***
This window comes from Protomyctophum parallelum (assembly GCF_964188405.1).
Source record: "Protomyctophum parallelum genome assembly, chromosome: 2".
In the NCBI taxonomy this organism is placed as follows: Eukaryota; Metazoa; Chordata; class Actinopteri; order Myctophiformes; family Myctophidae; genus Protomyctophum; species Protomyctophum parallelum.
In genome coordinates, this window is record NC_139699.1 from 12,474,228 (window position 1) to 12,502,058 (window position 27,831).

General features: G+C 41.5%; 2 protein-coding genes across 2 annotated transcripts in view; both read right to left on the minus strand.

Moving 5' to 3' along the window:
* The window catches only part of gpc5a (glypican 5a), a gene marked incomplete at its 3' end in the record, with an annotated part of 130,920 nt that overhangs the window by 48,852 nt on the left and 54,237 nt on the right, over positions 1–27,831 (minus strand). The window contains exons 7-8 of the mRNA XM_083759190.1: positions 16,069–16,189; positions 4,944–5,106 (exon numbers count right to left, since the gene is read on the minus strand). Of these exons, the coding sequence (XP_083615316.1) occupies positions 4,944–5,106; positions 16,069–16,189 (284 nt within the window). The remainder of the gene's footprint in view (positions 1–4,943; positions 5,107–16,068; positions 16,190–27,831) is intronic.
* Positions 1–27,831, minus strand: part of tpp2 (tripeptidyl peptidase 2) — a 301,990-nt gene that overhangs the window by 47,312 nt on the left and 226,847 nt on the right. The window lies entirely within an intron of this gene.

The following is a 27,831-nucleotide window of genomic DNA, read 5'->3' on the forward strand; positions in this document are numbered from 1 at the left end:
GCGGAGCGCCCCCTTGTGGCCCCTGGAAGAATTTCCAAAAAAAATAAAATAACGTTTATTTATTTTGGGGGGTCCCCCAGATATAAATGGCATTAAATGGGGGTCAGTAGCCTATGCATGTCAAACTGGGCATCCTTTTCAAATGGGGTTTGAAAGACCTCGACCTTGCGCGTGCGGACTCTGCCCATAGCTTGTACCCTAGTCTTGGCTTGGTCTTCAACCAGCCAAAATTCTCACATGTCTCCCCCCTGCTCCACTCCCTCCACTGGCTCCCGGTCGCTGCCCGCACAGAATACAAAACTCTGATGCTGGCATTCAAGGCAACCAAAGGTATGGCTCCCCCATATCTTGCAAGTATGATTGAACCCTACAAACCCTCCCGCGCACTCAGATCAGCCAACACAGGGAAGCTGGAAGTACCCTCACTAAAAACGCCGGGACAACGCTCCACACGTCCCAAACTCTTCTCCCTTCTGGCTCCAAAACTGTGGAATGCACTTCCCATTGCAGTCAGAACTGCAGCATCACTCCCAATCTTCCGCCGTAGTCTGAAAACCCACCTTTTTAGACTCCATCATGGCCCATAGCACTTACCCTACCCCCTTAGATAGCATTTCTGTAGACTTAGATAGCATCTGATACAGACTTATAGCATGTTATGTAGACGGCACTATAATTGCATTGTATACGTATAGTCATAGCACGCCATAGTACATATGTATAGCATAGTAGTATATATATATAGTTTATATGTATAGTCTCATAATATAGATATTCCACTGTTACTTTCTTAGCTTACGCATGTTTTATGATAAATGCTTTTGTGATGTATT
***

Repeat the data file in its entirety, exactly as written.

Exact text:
This window comes from Protomyctophum parallelum (assembly GCF_964188405.1).
Source record: "Protomyctophum parallelum genome assembly, chromosome: 2".
In the NCBI taxonomy this organism is placed as follows: Eukaryota; Metazoa; Chordata; class Actinopteri; order Myctophiformes; family Myctophidae; genus Protomyctophum; species Protomyctophum parallelum.
In genome coordinates, this window is record NC_139699.1 from 12,474,228 (window position 1) to 12,502,058 (window position 27,831).

General features: G+C 41.5%; 2 protein-coding genes across 2 annotated transcripts in view; both read right to left on the minus strand.

Moving 5' to 3' along the window:
* The window catches only part of gpc5a (glypican 5a), a gene marked incomplete at its 3' end in the record, with an annotated part of 130,920 nt that overhangs the window by 48,852 nt on the left and 54,237 nt on the right, over positions 1–27,831 (minus strand). The window contains exons 7-8 of the mRNA XM_083759190.1: positions 16,069–16,189; positions 4,944–5,106 (exon numbers count right to left, since the gene is read on the minus strand). Of these exons, the coding sequence (XP_083615316.1) occupies positions 4,944–5,106; positions 16,069–16,189 (284 nt within the window). The remainder of the gene's footprint in view (positions 1–4,943; positions 5,107–16,068; positions 16,190–27,831) is intronic.
* Positions 1–27,831, minus strand: part of tpp2 (tripeptidyl peptidase 2) — a 301,990-nt gene that overhangs the window by 47,312 nt on the left and 226,847 nt on the right. The window lies entirely within an intron of this gene.

The following is a 27,831-nucleotide window of genomic DNA, read 5'->3' on the forward strand; positions in this document are numbered from 1 at the left end:
GCGGAGCGCCCCCTTGTGGCCCCTGGAAGAATTTCCAAAAAAAATAAAATAACGTTTATTTATTTTGGGGGGTCCCCCAGATATAAATGGCATTAAATGGGGGTCAGTAGCCTATGCATGTCAAACTGGGCATCCTTTTCAAATGGGGTTTGAAAGACCTCGACCTTGCGCGTGCGGACTCTGCCCATAGCTTGTACCCTAGTCTTGGCTTGGTCTTCAACCAGCCAAAATTCTCACATGTCTCCCCCCTGCTCCACTCCCTCCACTGGCTCCCGGTCGCTGCCCGCACAGAATACAAAACTCTGATGCTGGCATTCAAGGCAACCAAAGGTATGGCTCCCCCATATCTTGCAAGTATGATTGAACCCTACAAACCCTCCCGCGCACTCAGATCAGCCAACACAGGGAAGCTGGAAGTACCCTCACTAAAAACGCCGGGACAACGCTCCACACGTCCCAAACTCTTCTCCCTTCTGGCTCCAAAACTGTGGAATGCACTTCCCATTGCAGTCAGAACTGCAGCATCACTCCCAATCTTCCGCCGTAGTCTGAAAACCCACCTTTTTAGACTCCATCATGGCCCATAGCACTTACCCTACCCCCTTAGATAGCATTTCTGTAGACTTAGATAGCATCTGATACAGACTTATAGCATGTTATGTAGACGGCACTATAATTGCATTGTATACGTATAGTCATAGCACGCCATAGTACATATGTATAGCATAGTAGTATATATATATAGTTTATATGTATAGTCTCATAATATAGATATTCCACTGTTACTTTCTTAGCTTACGCATGTTTTATGATAAATGCTTTTGTGATGTATT